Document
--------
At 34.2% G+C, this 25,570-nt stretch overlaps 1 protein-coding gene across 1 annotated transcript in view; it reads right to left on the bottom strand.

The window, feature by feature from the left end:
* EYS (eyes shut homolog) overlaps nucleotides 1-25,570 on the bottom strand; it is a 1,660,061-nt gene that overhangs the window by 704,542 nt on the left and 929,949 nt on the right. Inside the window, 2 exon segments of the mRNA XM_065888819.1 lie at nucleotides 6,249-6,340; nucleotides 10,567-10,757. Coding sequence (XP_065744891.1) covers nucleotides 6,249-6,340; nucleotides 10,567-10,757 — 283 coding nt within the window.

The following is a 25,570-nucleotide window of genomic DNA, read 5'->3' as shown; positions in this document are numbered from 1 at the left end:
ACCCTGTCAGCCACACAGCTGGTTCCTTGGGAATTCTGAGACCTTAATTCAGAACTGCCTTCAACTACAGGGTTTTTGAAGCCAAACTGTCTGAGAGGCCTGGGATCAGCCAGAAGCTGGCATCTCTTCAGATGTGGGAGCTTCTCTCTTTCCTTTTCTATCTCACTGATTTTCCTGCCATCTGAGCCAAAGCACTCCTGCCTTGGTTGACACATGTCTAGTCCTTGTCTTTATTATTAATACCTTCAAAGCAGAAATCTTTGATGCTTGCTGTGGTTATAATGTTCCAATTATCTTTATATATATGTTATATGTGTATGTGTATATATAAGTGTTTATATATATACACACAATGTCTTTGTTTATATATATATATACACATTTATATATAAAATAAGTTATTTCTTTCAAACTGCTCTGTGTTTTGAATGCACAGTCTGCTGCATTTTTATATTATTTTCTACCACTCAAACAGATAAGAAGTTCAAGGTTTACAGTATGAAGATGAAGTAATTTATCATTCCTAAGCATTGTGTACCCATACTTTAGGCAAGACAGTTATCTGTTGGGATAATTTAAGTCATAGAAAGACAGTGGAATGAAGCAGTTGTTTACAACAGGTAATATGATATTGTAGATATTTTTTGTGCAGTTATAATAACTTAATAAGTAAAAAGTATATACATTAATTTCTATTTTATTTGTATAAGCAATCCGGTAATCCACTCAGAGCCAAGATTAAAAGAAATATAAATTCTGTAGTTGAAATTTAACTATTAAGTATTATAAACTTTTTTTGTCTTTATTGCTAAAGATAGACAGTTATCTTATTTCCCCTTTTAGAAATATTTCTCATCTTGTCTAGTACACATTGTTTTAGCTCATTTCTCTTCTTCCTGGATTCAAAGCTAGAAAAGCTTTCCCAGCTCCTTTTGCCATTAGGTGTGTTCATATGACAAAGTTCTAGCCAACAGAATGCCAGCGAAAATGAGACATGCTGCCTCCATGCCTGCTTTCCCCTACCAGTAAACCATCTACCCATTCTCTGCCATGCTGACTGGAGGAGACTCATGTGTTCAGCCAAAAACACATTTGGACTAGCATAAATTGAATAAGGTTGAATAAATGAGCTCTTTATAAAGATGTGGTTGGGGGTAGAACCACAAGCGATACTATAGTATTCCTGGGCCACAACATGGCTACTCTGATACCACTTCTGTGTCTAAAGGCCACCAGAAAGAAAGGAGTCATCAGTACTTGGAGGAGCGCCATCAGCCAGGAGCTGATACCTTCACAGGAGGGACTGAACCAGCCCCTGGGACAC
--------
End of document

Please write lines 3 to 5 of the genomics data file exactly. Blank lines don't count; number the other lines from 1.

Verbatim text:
* EYS (eyes shut homolog) overlaps nucleotides 1-25,570 on the bottom strand; it is a 1,660,061-nt gene that overhangs the window by 704,542 nt on the left and 929,949 nt on the right. Inside the window, 2 exon segments of the mRNA XM_065888819.1 lie at nucleotides 6,249-6,340; nucleotides 10,567-10,757. Coding sequence (XP_065744891.1) covers nucleotides 6,249-6,340; nucleotides 10,567-10,757 — 283 coding nt within the window.

The following is a 25,570-nucleotide window of genomic DNA, read 5'->3' as shown; positions in this document are numbered from 1 at the left end:
ACCCTGTCAGCCACACAGCTGGTTCCTTGGGAATTCTGAGACCTTAATTCAGAACTGCCTTCAACTACAGGGTTTTTGAAGCCAAACTGTCTGAGAGGCCTGGGATCAGCCAGAAGCTGGCATCTCTTCAGATGTGGGAGCTTCTCTCTTTCCTTTTCTATCTCACTGATTTTCCTGCCATCTGAGCCAAAGCACTCCTGCCTTGGTTGACACATGTCTAGTCCTTGTCTTTATTATTAATACCTTCAAAGCAGAAATCTTTGATGCTTGCTGTGGTTATAATGTTCCAATTATCTTTATATATATGTTATATGTGTATGTGTATATATAAGTGTTTATATATATACACACAATGTCTTTGTTTATATATATATATACACATTTATATATAAAATAAGTTATTTCTTTCAAACTGCTCTGTGTTTTGAATGCACAGTCTGCTGCATTTTTATATTATTTTCTACCACTCAAACAGATAAGAAGTTCAAGGTTTACAGTATGAAGATGAAGTAATTTATCATTCCTAAGCATTGTGTACCCATACTTTAGGCAAGACAGTTATCTGTTGGGATAATTTAAGTCATAGAAAGACAGTGGAATGAAGCAGTTGTTTACAACAGGTAATATGATATTGTAGATATTTTTTGTGCAGTTATAATAACTTAATAAGTAAAAAGTATATACATTAATTTCTATTTTATTTGTATAAGCAATCCGGTAATCCACTCAGAGCCAAGATTAAAAGAAATATAAATTCTGTAGTTGAAATTTAACTATTAAGTATTATAAACTTTTTTTGTCTTTATTGCTAAAGATAGACAGTTATCTTATTTCCCCTTTTAGAAATATTTCTCATCTTGTCTAGTACACATTGTTTTAGCTCATTTCTCTTCTTCCTGGATTCAAAGCTAGAAAAGCTTTCCCAGCTCCTTTTGCCATTAGGTGTGTTCATATGACAAAGTTCTAGCCAACAGAATGCCAGCGAAAATGAGACATGCTGCCTCCATGCCTGCTTTCCCCTACCAGTAAACCATCTACCCATTCTCTGCCATGCTGACTGGAGGAGACTCATGTGTTCAGCCAAAAACACATTTGGACTAGCATAAATTGAATAAGGTTGAATAAATGAGCTCTTTATAAAGATGTGGTTGGGGGTAGAACCACAAGCGATACTATAGTATTCCTGGGCCACAACATGGCTACTCTGATACCACTTCTGTGTCTAAAGGCCACCAGAAAGAAAGGAGTCATCAGTACTTGGAGGAGCGCCATCAGCCAGGAGCTGATACCTTCACAGGAGGGACTGAACCAGCCCCTGGGACAC